The subsequent handheld Zelda games would follow the footsteps of Link's Awakening in regards of sidequests. In the case of both Oracle of Ages and Oracle of Seasons, they include and make full use of the password linking to give complexity to the Magic Ring collection. The Minish Cap, in addition to sporting the Kinstone fusion and showing overall a very high amount of extra content (including the collection of items like Light Arrows, a Heart Container, and scrolls for new sword abilities), includes the figurine sidequest that debuted in The Wind Waker. The Minish Cap is also the first Zelda game that exploits the concept of hiding Heart Pieces within dungeons (a concept Twilight Princess would take even further), as well as the first Zelda game to emphasize the location of major item upgrades (a Bomb Bag, a Wallet, and a Quiver) within shops (eventually a staple for games from Phantom Hourglass onwards).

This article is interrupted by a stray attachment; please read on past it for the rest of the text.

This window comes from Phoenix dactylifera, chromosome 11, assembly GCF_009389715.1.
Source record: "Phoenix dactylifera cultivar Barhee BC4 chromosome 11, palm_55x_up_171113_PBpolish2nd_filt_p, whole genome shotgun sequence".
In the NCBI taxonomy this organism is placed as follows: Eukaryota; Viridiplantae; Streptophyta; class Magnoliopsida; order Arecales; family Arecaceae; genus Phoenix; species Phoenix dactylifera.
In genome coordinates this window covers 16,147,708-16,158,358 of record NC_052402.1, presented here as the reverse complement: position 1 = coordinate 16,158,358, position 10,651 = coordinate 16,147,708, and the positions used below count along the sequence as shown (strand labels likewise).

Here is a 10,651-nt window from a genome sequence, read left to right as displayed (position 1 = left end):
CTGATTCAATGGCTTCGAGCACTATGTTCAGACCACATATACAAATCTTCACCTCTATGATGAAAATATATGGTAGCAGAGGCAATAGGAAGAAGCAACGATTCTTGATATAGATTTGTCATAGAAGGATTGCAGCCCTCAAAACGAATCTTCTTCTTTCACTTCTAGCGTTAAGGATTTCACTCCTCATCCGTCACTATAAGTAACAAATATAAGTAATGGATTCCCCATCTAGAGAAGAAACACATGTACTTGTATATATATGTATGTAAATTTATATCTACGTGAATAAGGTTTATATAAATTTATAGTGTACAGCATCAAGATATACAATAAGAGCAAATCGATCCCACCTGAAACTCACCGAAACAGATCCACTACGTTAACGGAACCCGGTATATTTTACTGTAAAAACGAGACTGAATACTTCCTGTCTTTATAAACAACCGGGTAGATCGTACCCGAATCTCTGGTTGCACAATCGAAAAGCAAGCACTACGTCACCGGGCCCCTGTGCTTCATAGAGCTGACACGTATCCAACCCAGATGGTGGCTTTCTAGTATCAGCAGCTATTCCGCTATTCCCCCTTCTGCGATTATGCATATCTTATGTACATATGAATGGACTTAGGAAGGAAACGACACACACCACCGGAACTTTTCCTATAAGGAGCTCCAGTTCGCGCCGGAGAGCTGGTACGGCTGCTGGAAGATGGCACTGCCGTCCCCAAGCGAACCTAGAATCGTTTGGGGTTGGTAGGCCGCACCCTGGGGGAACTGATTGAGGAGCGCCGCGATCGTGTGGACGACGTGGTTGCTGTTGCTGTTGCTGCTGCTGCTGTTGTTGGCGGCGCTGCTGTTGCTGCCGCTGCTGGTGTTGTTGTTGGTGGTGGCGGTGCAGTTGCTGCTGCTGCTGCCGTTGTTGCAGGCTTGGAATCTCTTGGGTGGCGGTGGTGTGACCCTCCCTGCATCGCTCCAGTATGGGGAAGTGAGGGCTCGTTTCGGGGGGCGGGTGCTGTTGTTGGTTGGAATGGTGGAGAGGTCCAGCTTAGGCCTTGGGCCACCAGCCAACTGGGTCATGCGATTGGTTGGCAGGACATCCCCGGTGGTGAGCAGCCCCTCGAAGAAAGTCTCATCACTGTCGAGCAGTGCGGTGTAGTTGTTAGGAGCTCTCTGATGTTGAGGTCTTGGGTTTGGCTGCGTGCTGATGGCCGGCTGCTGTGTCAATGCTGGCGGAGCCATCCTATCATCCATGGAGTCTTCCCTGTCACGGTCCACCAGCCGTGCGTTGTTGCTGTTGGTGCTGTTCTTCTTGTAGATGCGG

Phantom Hourglass, in addition to adding a collection of Ship Parts and treasure (either for sale or, in the former's case, to customize the S.S. Linebeck), retained the retrieval of sunken treasure and the exploration of optional islands (also common sidequests in The Wind Waker).
In Spirit Tracks, sidequests come from various different sources, but nearly none of them are available until a relatively late point (when integrating the Freight Car to the Spirit Train, which only happens when visiting the fourth realm). One of them revolves using the train to transport characters from one Train Station to another, as well as transporting delivery items for sale in Hyrule to a destinations where certain inhabitants request them to Link. The reward for completing these objectives result in receiving Force Gems, which unlock extra tracks for the train to navigate. These tracks allow the young hero to hunt hidden rabbits (which themselves lead to various rewards according to the quantity captured), unlock secret Warp Gates, or even find optional stations; in the latter, he can play inedit mini-dungeons or mini-games, often resulting in rewards like Heart Containers or even treasure worth 2500 Rupees. Finally, Link can also find treasures to either sell them to Linebeck III, or trade them (also with him) for extra Train Cars.